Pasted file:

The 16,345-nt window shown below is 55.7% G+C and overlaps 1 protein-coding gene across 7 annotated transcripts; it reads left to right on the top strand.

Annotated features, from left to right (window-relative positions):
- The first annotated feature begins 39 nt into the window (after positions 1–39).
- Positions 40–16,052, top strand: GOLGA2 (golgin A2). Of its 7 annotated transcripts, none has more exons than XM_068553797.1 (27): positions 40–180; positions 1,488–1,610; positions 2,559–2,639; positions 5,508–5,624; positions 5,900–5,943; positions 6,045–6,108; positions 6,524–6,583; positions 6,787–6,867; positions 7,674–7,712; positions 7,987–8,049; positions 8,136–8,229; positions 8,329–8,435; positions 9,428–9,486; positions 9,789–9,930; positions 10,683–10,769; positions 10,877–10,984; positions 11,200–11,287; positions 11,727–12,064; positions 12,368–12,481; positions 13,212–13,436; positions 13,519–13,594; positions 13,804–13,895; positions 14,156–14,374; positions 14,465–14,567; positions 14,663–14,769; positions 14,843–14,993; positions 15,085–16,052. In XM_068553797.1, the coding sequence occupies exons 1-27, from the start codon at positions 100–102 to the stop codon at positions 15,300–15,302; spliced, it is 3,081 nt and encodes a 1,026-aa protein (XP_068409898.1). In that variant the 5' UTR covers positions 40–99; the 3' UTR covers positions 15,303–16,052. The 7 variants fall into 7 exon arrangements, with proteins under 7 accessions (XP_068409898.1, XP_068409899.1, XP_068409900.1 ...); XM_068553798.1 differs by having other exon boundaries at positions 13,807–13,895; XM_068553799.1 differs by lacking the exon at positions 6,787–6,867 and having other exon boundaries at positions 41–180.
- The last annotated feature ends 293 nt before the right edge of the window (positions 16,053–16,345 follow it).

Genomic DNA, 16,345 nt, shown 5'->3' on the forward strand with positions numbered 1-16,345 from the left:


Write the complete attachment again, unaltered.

The 16,345-nt window shown below is 55.7% G+C and overlaps 1 protein-coding gene across 7 annotated transcripts; it reads left to right on the top strand.

Annotated features, from left to right (window-relative positions):
- The first annotated feature begins 39 nt into the window (after positions 1–39).
- Positions 40–16,052, top strand: GOLGA2 (golgin A2). Of its 7 annotated transcripts, none has more exons than XM_068553797.1 (27): positions 40–180; positions 1,488–1,610; positions 2,559–2,639; positions 5,508–5,624; positions 5,900–5,943; positions 6,045–6,108; positions 6,524–6,583; positions 6,787–6,867; positions 7,674–7,712; positions 7,987–8,049; positions 8,136–8,229; positions 8,329–8,435; positions 9,428–9,486; positions 9,789–9,930; positions 10,683–10,769; positions 10,877–10,984; positions 11,200–11,287; positions 11,727–12,064; positions 12,368–12,481; positions 13,212–13,436; positions 13,519–13,594; positions 13,804–13,895; positions 14,156–14,374; positions 14,465–14,567; positions 14,663–14,769; positions 14,843–14,993; positions 15,085–16,052. In XM_068553797.1, the coding sequence occupies exons 1-27, from the start codon at positions 100–102 to the stop codon at positions 15,300–15,302; spliced, it is 3,081 nt and encodes a 1,026-aa protein (XP_068409898.1). In that variant the 5' UTR covers positions 40–99; the 3' UTR covers positions 15,303–16,052. The 7 variants fall into 7 exon arrangements, with proteins under 7 accessions (XP_068409898.1, XP_068409899.1, XP_068409900.1 ...); XM_068553798.1 differs by having other exon boundaries at positions 13,807–13,895; XM_068553799.1 differs by lacking the exon at positions 6,787–6,867 and having other exon boundaries at positions 41–180.
- The last annotated feature ends 293 nt before the right edge of the window (positions 16,053–16,345 follow it).

Genomic DNA, 16,345 nt, shown 5'->3' on the forward strand with positions numbered 1-16,345 from the left: